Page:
Every year many adults have a health maintenance exam or, what is more commonly known as, an annual physical. During these annual physicals your primary doctor goes over all aspects of your health with you to determine if you are on the right track, or if you should make changes toward a healthier lifestyle.
While reviewing your health every year is very important, you should also consider an annual financial check-up as well. Are you on the right track for hitting your short and long-term goals? Do you need to make some changes, or is there something you need to do that you have been postponing?
As the end of the year is nearing, take time out to review everything. If you have a partner, make sure they are invited to the review party as well.
Here are 7 elements you should have on your annual financial review agenda:
1. Identify and Re-assess Your Short and Long Term Goals
Maybe you haven’t put your short and long term financial goals in writing, or maybe the goals you thought of last year aren’t relevant any longer. First things first, before you review your current financials, you need to figure out your goals. Write them down.
2. Create a Budget
Go over your bills and bank statements. Are there areas you can cut expenses, such as going out to eat for dinner less often, or maybe skipping the movie theater and go with Netflix instead? Is one of your short term goals a vacation or new car? Review your budget to see where you can find extra funds to help reach your goal easier next year.
3. Analyze Your Bills
Paying bills has been made easier with the efficiency of automatic payments. These days everything from the mortgage payment to credit card balances can be paid in a “set it and forget it” method. Auto paying directly from your checking or savings account is beneficial because it ensures you never forget a payment, but it also means you might not ever think to review them.
Are there places you could be saving money? What about refinancing your mortgage, or consolidating your credit card debts to the one with the lowest interest rate? Do you have different insurance policies with different carriers? See if perhaps combining both your home and auto insurance with the same company could get you a discount. Also, don’t forget to review your cell phone and cable bills. Are you paying for extras that you don’t even use? Taking the time to examine all your routine expenses can end up saving you a good amount of money.
4. Look Over Your Taxes
Do you need to adjust your tax withholdings? Are there any deductions you’re missing out on or expenses that can be itemized? Take a look at 9 Things You Didn’t Know Were Tax Deductions article by TurboTax and see if you may be able to lower your tax bill or increase your refund.
5. Prepare for the Unexpected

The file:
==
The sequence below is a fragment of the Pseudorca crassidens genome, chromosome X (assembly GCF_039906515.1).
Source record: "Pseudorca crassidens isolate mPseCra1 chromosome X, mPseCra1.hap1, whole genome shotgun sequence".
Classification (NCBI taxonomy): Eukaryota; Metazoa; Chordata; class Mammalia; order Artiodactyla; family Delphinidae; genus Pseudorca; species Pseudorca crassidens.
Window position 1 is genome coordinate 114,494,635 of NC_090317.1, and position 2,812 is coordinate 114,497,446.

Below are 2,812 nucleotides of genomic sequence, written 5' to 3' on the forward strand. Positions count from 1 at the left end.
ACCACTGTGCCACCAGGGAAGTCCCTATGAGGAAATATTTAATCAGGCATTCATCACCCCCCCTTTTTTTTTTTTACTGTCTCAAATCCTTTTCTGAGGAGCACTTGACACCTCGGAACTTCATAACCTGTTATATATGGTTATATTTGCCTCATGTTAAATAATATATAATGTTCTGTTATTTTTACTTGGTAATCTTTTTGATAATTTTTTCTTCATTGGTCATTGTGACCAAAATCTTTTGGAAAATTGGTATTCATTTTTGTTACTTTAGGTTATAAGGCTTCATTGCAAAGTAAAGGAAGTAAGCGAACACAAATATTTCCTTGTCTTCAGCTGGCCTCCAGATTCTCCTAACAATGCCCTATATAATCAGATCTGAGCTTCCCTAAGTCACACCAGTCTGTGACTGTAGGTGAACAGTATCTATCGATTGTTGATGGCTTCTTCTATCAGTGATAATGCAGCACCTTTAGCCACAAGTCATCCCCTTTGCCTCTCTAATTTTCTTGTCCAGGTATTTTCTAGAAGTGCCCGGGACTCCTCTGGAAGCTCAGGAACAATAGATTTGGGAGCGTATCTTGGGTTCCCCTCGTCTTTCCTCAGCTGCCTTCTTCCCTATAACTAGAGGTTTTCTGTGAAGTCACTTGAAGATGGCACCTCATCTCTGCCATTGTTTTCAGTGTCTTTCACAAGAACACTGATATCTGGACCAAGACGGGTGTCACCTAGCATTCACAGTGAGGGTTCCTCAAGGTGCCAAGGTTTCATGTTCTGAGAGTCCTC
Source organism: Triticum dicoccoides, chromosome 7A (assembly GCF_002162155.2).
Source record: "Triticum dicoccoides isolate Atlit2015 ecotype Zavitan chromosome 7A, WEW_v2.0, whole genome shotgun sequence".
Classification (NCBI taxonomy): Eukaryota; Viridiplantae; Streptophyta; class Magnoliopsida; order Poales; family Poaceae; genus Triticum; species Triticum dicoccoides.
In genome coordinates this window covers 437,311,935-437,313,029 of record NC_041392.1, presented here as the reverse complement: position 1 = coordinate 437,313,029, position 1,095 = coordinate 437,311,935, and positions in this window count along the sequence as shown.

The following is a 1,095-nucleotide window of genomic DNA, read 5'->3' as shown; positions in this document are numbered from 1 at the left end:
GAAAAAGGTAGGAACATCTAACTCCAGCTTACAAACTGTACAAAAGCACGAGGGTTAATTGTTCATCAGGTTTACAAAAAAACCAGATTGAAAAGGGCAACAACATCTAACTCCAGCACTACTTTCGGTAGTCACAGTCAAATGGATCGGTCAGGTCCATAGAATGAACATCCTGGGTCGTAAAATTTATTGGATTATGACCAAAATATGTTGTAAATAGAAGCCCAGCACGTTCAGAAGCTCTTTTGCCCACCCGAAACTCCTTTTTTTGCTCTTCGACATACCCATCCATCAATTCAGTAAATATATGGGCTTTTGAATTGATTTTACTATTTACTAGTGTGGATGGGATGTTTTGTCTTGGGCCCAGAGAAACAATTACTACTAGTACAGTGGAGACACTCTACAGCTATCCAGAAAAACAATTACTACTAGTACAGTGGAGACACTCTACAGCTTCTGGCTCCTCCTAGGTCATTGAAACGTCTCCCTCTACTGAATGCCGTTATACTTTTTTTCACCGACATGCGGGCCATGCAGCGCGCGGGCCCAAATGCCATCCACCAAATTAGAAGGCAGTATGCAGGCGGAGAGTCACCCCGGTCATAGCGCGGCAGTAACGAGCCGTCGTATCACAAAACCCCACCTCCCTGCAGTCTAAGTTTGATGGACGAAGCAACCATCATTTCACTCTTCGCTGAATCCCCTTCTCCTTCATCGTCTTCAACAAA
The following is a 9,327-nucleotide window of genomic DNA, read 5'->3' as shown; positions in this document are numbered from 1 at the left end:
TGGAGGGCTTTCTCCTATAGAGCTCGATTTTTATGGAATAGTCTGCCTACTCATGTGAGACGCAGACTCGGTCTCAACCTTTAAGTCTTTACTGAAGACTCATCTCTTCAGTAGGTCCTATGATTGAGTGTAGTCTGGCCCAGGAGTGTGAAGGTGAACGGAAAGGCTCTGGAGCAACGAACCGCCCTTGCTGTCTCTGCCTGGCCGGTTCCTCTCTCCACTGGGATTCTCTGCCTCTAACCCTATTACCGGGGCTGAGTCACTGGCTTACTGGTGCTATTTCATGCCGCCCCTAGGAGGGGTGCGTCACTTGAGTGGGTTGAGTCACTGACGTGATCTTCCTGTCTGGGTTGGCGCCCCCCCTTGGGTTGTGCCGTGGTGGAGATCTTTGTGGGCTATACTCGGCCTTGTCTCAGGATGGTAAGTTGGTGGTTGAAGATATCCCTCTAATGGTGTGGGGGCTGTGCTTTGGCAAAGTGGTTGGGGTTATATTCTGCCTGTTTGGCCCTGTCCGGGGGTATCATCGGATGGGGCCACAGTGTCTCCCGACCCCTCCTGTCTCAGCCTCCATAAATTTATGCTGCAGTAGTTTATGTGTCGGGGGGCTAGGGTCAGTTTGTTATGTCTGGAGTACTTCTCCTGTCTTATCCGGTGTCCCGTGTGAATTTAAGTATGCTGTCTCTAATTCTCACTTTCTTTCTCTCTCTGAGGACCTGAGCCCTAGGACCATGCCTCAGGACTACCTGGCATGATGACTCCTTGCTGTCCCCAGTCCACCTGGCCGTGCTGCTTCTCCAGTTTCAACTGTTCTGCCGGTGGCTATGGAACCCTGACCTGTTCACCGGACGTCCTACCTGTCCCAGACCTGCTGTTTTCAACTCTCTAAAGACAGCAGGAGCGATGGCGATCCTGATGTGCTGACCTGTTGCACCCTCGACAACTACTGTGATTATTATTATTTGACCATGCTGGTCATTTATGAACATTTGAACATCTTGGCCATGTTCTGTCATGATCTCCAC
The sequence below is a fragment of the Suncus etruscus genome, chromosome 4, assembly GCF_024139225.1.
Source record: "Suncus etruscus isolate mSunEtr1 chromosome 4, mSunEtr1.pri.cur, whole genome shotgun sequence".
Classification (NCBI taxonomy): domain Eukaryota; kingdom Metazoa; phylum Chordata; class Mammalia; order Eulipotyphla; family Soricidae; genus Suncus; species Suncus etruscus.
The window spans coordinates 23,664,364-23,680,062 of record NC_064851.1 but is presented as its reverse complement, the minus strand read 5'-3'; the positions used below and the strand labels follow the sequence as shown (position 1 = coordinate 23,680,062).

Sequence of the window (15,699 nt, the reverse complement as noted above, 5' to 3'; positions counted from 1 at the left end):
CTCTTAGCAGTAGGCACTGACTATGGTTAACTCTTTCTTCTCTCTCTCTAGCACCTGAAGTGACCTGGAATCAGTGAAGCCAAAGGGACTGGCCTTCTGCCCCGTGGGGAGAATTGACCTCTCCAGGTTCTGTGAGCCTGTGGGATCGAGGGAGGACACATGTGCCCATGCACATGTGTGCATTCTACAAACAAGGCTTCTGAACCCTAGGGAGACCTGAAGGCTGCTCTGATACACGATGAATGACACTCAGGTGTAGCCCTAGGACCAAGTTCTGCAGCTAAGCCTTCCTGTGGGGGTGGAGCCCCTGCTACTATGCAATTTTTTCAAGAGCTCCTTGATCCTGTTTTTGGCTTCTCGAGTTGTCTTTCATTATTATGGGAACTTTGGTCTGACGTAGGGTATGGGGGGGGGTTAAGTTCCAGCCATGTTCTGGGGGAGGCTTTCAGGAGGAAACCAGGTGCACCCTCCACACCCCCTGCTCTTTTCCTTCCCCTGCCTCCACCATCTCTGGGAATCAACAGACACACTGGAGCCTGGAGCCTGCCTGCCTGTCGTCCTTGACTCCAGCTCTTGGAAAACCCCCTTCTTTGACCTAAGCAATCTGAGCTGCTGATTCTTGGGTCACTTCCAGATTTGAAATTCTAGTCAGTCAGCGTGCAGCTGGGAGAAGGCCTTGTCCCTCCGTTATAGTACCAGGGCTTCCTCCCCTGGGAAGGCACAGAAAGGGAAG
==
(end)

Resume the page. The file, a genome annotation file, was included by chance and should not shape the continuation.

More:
Do you have an emergency fund? You should have enough savings to cover at least 3 to 6 months’ worth of expenses.
Do you have a will in place? You should have in writing what your wishes are in regards to the distribution of your property and assets, and, especially important, who would be the guardians of your minor children if something happened to you.
See what you’d pay for life insurance
Do you have life insurance? I’m sure you have heard of families whose lives have financially crumbled from the unexpected loss of a primary breadwinner. Unfortunately, it happens all too often. Term life insurance can be extremely affordable and can save your loved ones from financial struggle if you died prematurely.
If you already have life insurance, be sure to review your coverage. As you age, your life insurance needs change. Buying a house, having a child, getting married, changing jobs, all these events bring on the need to review your policy.
6. Review Your Retirement Plans
Do your current retirement plans follow your long-term retirement goals? If your employer offers any 401(k) contribution matching benefits, be sure to take advantage of this. This is one of the easiest ways to fund a retirement.
Advisors recommend putting away at least 15% of your pre-tax income toward your retirement, and as you near retirement, move away from riskier, more aggressive investments, such as growth stocks, toward safer vehicles, such as bonds.
7. Get Your Credit Report
Federal law allows you to obtain a free copy of your credit report every year. Check your credit report regularly to make sure the information in your credit reports is correct. Your financial reputation follows you wherever you go, so be sure to keep it in good standing.
Taking the time to really dig through your financials can be a lot of effort, but make the best of it. Grab a bottle of wine, throw down a plate of cheese and crackers, whatever you need to make it not such a drab affair. Chances are after you are through you’ll feel particularly accomplished and hopefully will even have discovered some ways to save money. With a little work, you’ll be much more prepared to face whatever financial battles may come your way.